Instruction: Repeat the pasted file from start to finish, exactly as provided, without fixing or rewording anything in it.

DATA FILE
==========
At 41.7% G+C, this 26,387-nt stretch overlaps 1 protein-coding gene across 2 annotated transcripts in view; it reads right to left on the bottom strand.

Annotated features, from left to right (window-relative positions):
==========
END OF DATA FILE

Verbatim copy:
At 41.7% G+C, this 26,387-nt stretch overlaps 1 protein-coding gene across 2 annotated transcripts in view; it reads right to left on the bottom strand.

Annotated features, from left to right (window-relative positions):